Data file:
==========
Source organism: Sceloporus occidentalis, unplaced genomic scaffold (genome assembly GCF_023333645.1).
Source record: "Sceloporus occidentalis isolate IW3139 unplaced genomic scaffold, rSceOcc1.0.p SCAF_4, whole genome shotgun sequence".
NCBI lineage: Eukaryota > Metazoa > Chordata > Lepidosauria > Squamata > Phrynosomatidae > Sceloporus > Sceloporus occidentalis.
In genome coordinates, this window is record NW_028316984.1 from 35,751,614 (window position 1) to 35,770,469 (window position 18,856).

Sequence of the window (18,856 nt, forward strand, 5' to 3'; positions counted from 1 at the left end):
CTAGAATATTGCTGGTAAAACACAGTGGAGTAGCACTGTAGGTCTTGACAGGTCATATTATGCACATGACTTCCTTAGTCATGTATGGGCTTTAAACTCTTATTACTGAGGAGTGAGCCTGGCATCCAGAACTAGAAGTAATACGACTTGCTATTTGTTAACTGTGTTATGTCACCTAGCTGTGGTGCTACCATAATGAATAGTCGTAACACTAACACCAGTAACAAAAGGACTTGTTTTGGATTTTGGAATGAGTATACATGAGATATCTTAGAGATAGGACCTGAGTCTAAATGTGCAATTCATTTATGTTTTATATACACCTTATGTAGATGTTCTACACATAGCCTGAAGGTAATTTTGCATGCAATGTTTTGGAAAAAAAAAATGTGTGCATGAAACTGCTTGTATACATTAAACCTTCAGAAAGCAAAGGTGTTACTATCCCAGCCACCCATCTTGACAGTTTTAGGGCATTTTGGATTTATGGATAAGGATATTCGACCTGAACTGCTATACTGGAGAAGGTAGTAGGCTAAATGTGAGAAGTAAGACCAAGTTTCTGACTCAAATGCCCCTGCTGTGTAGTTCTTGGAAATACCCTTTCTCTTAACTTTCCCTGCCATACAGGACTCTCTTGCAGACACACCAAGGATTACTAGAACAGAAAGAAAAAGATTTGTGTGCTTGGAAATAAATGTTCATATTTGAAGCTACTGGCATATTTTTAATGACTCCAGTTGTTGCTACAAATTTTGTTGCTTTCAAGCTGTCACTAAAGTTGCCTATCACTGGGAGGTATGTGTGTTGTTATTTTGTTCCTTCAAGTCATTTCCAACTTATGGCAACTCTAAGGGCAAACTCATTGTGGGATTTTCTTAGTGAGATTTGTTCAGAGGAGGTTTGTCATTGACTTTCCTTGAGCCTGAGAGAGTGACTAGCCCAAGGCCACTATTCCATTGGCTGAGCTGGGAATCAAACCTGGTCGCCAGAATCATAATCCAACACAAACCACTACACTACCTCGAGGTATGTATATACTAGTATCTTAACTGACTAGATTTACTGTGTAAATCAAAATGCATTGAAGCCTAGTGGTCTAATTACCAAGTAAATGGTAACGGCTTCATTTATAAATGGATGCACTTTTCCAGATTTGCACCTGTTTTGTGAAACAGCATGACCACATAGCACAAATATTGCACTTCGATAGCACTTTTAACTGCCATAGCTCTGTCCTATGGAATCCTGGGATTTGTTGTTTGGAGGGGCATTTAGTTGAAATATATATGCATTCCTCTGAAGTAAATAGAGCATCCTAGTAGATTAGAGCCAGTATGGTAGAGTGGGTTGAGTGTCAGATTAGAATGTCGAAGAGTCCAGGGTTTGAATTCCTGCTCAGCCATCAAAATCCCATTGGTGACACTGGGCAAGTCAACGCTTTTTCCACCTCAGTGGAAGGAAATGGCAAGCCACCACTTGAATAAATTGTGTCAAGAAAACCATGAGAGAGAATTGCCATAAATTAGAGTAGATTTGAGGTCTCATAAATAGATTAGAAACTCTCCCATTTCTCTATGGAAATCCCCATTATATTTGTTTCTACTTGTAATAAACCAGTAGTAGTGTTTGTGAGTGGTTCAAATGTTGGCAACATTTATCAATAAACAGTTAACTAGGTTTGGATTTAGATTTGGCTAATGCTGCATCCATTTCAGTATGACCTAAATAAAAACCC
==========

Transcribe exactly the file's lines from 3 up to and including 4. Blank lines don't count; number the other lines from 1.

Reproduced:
NCBI lineage: Eukaryota > Metazoa > Chordata > Lepidosauria > Squamata > Phrynosomatidae > Sceloporus > Sceloporus occidentalis.
In genome coordinates, this window is record NW_028316984.1 from 35,751,614 (window position 1) to 35,770,469 (window position 18,856).